by Srdja Trifkovic | December 7, 2008
For the past 67 years America has commemorated over 2,400 sailors, soldiers and airmen who were killed in the Japanese attack on Pearl Harbor on December 7, 1941. Every such anniversary reminds us that all history is to some extent contemporary history: Almost seven decades after the event, the myth of FDR’s goodness and greatness—revived for current political purposes during and after this year’s election campaign—makes it less “appropriate” than ever to ask if he knew about the attack; and, more importantly, whether he willed it. This date “will live in infamy,” for a few more decades at least, until it succumbs to this country’s collective amnesia. We may be running out of time for its infamy to be allocated more equitably.
President Franklin D. Roosevelt was eager to enter the war in Europe. He wanted this strongly following the fall of France (June 1940)—when he came to believe that without American intervention the Nazis would conquer the Old Continent—and desperately after Germany attacked the Soviet Union a year later. In this desire he was supported by the old East Coast elite which was traditionally Anglophile, by the increasingly influential Jewish lobby, and—after June 22, 1941—by Moscow’s sympathizers within his entourage and in the country at large.
After meeting the President at the Atlantic Conference (August 14, 1941) Churchill noted the “astonishing depth of Roosevelt’s intense desire for war.” But there was a problem: FDR could not overcome the isolationist resistance to “Europe’s war” felt by most Americans and their elected representatives. The mood of the country was anti-war and, according to the revisionists’ key claim, Roosevelt therefore provoked the Japanese into attacking the United States – while his real target was Hitler. It is further claimed that, even though Roosevelt was aware of the impending attack on Pearl Harbor, he let it happen, and was relieved when it did happen.
The evidence on FDR maneuvering Japan into war, available for decades, was semi-definitively presented in Robert Stinnett’s “Day of Deceit” (1999). The evidence of his foreknowledge of the attack itself appears equally convincing in three respects: denial of intelligence to the Navy; misleading its commanders, in the final two weeks before the attack, into thinking negotiations with Japan were continuing; and keeping them misinformed about the location of the Japanese carrier fleet.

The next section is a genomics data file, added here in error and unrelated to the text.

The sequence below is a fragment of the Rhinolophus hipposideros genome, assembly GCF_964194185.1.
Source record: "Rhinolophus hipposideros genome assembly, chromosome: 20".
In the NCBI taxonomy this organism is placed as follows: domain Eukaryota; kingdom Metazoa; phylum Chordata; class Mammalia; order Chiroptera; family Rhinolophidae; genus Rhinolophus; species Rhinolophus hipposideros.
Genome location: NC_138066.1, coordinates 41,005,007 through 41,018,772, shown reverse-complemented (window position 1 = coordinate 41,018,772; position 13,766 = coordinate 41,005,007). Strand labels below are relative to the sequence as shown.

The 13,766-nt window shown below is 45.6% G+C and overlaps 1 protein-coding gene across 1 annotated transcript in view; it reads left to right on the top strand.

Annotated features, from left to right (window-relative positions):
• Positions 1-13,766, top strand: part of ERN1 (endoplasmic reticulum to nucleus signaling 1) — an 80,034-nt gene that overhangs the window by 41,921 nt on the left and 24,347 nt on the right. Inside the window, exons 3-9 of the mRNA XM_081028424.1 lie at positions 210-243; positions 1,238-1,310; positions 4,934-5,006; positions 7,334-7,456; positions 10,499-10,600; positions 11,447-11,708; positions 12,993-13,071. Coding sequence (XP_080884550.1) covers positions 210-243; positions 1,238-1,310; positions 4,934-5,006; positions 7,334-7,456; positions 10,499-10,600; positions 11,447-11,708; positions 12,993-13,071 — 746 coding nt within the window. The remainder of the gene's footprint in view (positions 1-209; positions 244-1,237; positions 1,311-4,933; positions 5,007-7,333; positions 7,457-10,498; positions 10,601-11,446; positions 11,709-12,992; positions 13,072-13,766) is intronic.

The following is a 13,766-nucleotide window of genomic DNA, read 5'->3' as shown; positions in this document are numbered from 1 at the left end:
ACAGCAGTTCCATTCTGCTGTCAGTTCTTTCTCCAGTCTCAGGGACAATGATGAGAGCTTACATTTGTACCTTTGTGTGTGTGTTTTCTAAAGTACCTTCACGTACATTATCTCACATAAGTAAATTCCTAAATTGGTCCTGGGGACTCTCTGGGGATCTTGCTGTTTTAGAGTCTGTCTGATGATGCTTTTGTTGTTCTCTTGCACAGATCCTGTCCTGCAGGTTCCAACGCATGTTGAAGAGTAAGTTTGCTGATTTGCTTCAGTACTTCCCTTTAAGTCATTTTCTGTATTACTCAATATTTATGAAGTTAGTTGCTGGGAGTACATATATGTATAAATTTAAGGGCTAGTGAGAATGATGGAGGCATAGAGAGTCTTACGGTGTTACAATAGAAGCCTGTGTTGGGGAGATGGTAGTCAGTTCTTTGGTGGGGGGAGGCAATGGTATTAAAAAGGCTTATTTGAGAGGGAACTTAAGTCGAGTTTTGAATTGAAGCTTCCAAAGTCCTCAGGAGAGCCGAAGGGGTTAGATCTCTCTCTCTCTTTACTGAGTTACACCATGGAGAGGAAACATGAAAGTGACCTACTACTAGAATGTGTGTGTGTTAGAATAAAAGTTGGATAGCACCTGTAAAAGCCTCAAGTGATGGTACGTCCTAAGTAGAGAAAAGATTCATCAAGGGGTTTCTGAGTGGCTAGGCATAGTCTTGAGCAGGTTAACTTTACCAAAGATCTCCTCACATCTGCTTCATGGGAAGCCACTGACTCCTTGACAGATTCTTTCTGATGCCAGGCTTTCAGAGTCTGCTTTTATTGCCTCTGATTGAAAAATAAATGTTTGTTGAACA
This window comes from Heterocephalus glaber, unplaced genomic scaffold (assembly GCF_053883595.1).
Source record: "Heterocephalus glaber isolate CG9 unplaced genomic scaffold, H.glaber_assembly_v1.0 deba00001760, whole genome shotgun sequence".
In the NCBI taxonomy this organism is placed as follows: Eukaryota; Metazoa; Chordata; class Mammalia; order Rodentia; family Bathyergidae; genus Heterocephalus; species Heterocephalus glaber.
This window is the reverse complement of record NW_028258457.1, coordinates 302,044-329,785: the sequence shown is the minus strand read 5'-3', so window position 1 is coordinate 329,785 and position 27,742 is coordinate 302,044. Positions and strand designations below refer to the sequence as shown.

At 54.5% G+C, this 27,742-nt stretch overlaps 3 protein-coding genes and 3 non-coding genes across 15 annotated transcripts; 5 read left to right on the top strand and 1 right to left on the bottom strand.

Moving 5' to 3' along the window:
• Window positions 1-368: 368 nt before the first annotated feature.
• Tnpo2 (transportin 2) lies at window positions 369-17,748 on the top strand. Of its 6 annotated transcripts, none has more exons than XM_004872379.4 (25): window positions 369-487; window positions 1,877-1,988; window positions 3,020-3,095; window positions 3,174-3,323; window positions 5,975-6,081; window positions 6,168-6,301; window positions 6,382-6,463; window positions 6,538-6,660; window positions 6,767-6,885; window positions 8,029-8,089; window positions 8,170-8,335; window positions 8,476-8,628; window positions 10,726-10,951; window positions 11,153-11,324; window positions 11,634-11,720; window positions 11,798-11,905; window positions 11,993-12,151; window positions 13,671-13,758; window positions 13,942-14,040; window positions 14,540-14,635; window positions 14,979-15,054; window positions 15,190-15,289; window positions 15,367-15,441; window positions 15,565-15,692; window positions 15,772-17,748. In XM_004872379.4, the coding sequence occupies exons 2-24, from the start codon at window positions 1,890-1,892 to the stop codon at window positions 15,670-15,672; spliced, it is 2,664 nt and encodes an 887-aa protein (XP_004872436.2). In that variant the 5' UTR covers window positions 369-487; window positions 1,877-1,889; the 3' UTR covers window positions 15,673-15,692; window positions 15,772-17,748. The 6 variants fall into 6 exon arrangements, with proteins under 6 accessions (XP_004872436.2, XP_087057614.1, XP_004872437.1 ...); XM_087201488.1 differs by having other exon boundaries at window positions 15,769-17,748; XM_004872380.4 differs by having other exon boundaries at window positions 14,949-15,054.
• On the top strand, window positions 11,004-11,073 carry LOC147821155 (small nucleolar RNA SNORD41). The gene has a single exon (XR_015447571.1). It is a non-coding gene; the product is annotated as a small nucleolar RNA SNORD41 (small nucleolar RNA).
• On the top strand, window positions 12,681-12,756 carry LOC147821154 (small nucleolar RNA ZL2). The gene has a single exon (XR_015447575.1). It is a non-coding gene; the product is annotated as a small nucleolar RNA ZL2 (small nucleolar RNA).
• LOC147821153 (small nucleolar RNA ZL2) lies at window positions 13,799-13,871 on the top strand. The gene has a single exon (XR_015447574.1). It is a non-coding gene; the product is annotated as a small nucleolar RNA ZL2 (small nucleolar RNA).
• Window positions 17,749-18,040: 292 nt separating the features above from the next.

Chronologically the important elements of the scenario proceeded as follows:
On September 27, 1940, the Tripartite Pact – the mutual assistance treaty between Germany, Italy, and Japan—was signed in Berlin. It implied the possibility that Germany would declare war on America if America were to get into war with Japan, which greatly impacted FDR’s policy towards Japan from that moment on.
On October 7, 1940, only a week after the signing of the Tripartite Pact, Lieutenant Commander Arthur McCollum, a U.S. Naval officer in the Office of Naval Intelligence (ONI), suggested a strategy for provoking Japan into attacking the U.S., triggering the mutual assistance provisions of the Tripartite Pact, and bringing America into World War II. Summarized in McCollum’s memo the ONI proposal called for height specific steps aimed at provoking Japan. Its centerpiece was keeping the might of the U.S. Fleet based in Hawaii as a lure for a Japanese attack, and imposing an American oil embargo against Japan. “If by these means Japan could be led to commit an overt act of war, so much the better,” the memo concluded.
Also in October 1940, Commander of the Pacific Fleet, Admiral J.O. Richardson, protested President Roosevelt’s decision to move the fleet from the protected waters of the West Coast to the vulnerable base at Hawaii. Richardson was relieved of his command four months after his meeting with FDR and was replaced by Rear Admiral Kimmel.
On 23 June 1941—one day after Hitler’s attack on Russia—Secretary of the Interior and FDR’s advisor Harold Ickes wrote a memo for the President in which he pointed out that